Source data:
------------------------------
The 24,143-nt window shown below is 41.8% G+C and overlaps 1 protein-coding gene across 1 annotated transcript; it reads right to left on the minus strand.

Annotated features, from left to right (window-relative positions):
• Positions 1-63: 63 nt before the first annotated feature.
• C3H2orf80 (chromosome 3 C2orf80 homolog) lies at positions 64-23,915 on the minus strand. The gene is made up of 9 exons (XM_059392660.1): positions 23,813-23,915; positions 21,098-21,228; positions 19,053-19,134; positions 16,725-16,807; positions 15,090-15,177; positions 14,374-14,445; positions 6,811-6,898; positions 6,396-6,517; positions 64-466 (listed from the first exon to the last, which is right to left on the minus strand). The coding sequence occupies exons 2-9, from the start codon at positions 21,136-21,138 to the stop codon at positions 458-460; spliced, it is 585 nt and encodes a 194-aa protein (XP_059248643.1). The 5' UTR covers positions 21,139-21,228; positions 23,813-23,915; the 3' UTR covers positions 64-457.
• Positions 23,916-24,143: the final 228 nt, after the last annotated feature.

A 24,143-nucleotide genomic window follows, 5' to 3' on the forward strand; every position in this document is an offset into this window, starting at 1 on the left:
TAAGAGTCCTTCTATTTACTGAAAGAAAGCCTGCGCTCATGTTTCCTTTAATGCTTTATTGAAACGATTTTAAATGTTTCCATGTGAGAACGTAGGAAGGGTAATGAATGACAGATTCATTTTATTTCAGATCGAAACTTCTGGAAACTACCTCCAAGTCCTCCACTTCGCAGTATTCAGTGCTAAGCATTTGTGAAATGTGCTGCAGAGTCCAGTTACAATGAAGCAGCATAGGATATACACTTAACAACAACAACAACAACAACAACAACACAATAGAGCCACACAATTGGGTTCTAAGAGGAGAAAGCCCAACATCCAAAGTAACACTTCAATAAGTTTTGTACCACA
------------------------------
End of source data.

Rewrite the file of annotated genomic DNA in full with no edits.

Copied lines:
The 24,143-nt window shown below is 41.8% G+C and overlaps 1 protein-coding gene across 1 annotated transcript; it reads right to left on the minus strand.

Annotated features, from left to right (window-relative positions):
• Positions 1-63: 63 nt before the first annotated feature.
• C3H2orf80 (chromosome 3 C2orf80 homolog) lies at positions 64-23,915 on the minus strand. The gene is made up of 9 exons (XM_059392660.1): positions 23,813-23,915; positions 21,098-21,228; positions 19,053-19,134; positions 16,725-16,807; positions 15,090-15,177; positions 14,374-14,445; positions 6,811-6,898; positions 6,396-6,517; positions 64-466 (listed from the first exon to the last, which is right to left on the minus strand). The coding sequence occupies exons 2-9, from the start codon at positions 21,136-21,138 to the stop codon at positions 458-460; spliced, it is 585 nt and encodes a 194-aa protein (XP_059248643.1). The 5' UTR covers positions 21,139-21,228; positions 23,813-23,915; the 3' UTR covers positions 64-457.
• Positions 23,916-24,143: the final 228 nt, after the last annotated feature.

A 24,143-nucleotide genomic window follows, 5' to 3' on the forward strand; every position in this document is an offset into this window, starting at 1 on the left:
TAAGAGTCCTTCTATTTACTGAAAGAAAGCCTGCGCTCATGTTTCCTTTAATGCTTTATTGAAACGATTTTAAATGTTTCCATGTGAGAACGTAGGAAGGGTAATGAATGACAGATTCATTTTATTTCAGATCGAAACTTCTGGAAACTACCTCCAAGTCCTCCACTTCGCAGTATTCAGTGCTAAGCATTTGTGAAATGTGCTGCAGAGTCCAGTTACAATGAAGCAGCATAGGATATACACTTAACAACAACAACAACAACAACAACAACACAATAGAGCCACACAATTGGGTTCTAAGAGGAGAAAGCCCAACATCCAAAGTAACACTTCAATAAGTTTTGTACCACA